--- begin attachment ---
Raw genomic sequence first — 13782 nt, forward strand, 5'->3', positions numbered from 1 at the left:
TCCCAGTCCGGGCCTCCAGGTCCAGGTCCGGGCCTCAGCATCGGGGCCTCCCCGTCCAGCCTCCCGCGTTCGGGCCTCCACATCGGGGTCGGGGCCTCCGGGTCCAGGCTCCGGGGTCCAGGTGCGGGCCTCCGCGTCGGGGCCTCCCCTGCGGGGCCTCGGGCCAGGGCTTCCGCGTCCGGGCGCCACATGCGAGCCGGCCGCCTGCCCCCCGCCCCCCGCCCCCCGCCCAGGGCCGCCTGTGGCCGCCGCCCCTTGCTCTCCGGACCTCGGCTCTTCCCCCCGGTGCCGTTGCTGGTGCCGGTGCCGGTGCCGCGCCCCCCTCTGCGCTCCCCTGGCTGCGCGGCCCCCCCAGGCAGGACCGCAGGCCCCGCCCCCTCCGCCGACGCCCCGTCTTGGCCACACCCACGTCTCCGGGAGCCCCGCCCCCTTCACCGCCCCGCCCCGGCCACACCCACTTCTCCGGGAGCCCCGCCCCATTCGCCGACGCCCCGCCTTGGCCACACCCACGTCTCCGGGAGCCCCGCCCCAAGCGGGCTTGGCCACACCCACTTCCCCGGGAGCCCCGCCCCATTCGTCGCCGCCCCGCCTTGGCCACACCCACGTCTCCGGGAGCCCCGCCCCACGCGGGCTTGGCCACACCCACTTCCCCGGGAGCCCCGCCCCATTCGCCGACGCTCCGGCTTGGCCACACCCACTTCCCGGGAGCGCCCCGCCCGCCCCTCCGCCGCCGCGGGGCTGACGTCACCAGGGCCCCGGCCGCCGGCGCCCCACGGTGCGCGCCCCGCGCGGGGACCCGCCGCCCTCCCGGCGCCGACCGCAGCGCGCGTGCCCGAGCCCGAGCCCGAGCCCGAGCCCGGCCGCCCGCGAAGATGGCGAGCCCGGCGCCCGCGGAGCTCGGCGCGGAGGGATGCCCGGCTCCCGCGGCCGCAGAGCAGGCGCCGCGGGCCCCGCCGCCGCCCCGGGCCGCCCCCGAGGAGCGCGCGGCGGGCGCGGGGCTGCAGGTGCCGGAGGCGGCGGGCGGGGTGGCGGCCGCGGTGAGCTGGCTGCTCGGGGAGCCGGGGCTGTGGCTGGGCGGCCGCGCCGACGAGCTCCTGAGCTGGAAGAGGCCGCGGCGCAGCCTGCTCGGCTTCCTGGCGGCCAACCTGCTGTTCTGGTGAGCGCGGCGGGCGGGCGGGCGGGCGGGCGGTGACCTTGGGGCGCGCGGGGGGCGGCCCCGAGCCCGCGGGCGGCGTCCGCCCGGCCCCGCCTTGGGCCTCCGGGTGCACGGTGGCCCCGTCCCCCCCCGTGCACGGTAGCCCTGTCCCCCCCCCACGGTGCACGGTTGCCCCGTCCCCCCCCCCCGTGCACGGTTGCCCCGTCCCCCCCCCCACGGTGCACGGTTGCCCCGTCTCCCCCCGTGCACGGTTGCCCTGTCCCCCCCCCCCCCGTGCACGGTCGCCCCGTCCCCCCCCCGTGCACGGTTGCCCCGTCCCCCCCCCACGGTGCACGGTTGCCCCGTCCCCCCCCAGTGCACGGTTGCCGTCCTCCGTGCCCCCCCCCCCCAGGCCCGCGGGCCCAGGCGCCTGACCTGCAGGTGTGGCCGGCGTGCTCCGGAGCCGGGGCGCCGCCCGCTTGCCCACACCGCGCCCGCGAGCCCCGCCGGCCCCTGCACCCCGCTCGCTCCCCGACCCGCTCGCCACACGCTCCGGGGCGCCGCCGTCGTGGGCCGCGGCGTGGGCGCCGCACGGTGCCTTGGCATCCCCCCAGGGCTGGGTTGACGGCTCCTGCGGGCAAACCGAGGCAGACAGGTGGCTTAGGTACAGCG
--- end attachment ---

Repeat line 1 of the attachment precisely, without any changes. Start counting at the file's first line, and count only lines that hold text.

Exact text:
Raw genomic sequence first — 13782 nt, forward strand, 5'->3', positions numbered from 1 at the left: